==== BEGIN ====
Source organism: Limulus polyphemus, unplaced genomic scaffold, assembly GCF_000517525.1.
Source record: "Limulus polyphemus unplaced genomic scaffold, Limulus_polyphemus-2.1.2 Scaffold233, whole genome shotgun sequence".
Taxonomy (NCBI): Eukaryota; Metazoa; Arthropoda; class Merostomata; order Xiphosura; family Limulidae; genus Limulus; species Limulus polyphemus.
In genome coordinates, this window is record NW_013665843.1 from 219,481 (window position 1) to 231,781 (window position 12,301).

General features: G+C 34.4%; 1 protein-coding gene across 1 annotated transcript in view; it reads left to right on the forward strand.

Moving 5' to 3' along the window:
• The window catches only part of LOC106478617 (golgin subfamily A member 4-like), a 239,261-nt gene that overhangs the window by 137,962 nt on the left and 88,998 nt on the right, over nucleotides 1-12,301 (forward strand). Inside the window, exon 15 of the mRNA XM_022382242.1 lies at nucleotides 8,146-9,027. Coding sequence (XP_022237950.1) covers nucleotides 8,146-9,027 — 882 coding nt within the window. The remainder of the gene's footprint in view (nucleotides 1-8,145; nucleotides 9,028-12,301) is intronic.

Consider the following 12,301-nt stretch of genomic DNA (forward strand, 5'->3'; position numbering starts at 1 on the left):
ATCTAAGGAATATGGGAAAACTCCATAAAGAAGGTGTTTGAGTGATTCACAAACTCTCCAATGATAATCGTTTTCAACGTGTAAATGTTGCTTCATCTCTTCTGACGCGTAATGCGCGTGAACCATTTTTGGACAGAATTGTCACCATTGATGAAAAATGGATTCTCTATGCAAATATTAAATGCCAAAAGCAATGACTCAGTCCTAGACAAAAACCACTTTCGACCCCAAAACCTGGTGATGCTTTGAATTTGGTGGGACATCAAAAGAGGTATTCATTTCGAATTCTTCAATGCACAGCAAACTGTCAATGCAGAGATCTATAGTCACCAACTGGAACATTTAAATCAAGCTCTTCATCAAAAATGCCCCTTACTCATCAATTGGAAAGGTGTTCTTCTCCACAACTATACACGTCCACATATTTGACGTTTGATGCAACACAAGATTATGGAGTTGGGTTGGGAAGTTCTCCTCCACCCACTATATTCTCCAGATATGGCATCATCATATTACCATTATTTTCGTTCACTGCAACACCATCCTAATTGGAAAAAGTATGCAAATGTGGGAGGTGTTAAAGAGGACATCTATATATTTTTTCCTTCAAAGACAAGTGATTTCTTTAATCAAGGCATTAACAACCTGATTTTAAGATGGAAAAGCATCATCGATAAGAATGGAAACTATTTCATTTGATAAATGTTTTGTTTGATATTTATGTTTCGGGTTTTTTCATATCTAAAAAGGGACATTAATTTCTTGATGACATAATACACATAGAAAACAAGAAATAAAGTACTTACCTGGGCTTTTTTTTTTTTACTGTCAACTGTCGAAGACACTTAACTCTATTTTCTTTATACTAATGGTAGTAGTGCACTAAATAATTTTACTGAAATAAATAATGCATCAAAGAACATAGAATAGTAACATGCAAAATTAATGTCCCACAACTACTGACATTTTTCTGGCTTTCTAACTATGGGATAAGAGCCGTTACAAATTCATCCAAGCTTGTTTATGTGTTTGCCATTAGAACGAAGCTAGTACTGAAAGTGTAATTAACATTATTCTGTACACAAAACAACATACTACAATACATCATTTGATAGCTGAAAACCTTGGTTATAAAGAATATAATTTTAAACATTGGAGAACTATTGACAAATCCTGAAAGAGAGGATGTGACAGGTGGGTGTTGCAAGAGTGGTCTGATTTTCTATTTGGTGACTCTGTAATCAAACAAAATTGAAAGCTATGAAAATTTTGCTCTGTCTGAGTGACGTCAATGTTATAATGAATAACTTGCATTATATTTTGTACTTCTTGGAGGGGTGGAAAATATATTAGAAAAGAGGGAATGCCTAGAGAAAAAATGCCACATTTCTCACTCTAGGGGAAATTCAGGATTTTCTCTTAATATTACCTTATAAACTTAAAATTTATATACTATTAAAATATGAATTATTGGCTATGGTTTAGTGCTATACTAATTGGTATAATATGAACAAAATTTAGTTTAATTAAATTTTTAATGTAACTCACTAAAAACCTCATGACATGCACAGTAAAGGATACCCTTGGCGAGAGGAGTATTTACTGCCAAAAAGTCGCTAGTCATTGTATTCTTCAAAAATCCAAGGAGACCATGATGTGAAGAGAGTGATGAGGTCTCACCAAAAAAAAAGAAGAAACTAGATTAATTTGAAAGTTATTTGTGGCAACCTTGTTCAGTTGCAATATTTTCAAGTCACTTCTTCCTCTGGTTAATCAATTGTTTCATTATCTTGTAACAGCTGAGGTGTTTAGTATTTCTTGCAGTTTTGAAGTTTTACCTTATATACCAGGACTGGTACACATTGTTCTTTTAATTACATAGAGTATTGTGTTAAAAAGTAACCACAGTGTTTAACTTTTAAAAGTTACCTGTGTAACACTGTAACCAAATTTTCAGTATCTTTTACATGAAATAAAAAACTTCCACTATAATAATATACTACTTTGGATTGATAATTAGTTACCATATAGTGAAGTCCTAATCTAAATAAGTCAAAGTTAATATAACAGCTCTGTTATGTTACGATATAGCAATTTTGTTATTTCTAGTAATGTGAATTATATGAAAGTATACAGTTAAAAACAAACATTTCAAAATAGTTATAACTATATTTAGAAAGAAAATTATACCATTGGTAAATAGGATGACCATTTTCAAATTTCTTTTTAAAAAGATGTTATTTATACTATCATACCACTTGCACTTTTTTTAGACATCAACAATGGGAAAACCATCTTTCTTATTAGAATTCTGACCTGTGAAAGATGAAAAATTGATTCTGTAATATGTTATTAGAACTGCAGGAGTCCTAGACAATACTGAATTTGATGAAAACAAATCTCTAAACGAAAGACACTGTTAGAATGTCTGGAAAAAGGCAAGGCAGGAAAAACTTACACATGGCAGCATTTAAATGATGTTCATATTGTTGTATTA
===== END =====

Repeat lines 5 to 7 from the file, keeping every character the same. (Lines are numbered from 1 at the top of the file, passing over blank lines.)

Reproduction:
General features: G+C 34.4%; 1 protein-coding gene across 1 annotated transcript in view; it reads left to right on the forward strand.

Moving 5' to 3' along the window:
• The window catches only part of LOC106478617 (golgin subfamily A member 4-like), a 239,261-nt gene that overhangs the window by 137,962 nt on the left and 88,998 nt on the right, over nucleotides 1-12,301 (forward strand). Inside the window, exon 15 of the mRNA XM_022382242.1 lies at nucleotides 8,146-9,027. Coding sequence (XP_022237950.1) covers nucleotides 8,146-9,027 — 882 coding nt within the window. The remainder of the gene's footprint in view (nucleotides 1-8,145; nucleotides 9,028-12,301) is intronic.